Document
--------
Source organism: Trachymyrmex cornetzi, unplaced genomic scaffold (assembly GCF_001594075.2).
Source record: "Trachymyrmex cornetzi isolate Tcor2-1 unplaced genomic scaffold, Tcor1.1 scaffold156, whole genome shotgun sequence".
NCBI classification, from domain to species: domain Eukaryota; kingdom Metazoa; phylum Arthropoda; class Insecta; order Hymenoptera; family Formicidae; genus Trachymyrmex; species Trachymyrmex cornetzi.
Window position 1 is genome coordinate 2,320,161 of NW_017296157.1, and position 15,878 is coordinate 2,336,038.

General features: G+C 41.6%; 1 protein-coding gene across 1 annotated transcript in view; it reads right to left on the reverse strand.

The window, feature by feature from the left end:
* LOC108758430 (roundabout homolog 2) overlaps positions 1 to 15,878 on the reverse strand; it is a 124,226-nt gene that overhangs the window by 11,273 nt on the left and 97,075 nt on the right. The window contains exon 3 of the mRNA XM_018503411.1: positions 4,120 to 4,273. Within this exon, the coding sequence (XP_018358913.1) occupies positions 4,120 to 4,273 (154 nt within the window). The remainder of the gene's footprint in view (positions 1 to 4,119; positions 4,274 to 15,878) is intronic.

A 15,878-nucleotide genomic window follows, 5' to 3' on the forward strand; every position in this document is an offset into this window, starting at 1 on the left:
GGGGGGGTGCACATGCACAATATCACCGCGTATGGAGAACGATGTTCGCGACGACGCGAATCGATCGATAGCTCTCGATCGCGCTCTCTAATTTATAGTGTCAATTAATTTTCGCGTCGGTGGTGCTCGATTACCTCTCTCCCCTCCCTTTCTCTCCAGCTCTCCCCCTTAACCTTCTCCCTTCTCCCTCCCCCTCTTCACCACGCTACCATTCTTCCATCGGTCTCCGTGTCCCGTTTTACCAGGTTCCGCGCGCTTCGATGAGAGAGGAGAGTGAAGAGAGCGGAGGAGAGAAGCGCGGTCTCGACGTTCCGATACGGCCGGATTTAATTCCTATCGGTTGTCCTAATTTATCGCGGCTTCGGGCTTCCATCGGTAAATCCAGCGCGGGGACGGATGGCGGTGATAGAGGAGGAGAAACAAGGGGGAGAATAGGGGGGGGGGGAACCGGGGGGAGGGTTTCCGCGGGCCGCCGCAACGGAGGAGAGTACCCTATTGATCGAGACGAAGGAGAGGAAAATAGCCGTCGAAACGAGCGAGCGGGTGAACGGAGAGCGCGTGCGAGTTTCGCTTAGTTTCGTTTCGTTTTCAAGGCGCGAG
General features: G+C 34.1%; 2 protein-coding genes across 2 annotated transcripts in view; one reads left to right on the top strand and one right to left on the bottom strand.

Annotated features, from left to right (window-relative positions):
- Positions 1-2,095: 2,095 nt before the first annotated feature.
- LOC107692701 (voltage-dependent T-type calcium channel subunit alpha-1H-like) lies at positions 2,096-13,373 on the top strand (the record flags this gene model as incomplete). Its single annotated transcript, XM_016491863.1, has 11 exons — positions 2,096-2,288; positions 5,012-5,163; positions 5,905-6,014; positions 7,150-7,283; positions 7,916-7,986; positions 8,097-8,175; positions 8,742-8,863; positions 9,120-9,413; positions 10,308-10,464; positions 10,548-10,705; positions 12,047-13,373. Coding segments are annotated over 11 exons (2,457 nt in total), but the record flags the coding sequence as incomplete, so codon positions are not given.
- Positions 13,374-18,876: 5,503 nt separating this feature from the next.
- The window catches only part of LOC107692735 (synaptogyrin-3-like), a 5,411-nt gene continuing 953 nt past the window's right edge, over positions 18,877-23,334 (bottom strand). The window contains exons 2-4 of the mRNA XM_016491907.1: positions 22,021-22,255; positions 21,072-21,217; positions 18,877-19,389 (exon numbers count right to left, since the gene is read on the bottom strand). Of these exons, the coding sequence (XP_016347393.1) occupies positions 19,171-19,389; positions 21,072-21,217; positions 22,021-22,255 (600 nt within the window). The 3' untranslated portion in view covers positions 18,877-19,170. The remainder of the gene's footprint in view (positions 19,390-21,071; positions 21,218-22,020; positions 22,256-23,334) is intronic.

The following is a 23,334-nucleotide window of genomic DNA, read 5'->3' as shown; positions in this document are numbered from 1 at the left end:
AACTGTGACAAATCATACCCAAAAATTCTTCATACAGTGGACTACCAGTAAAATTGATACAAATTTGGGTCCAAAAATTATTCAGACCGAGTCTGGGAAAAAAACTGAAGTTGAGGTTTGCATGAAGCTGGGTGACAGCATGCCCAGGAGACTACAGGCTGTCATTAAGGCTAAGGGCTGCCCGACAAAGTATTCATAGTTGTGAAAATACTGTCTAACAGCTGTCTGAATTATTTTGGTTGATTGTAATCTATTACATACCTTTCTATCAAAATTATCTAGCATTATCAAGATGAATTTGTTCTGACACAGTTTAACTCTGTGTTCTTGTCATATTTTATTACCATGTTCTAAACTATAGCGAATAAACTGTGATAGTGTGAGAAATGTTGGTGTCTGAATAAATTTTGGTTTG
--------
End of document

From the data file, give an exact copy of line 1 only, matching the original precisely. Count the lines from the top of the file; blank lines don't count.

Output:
Source organism: Trachymyrmex cornetzi, unplaced genomic scaffold (assembly GCF_001594075.2).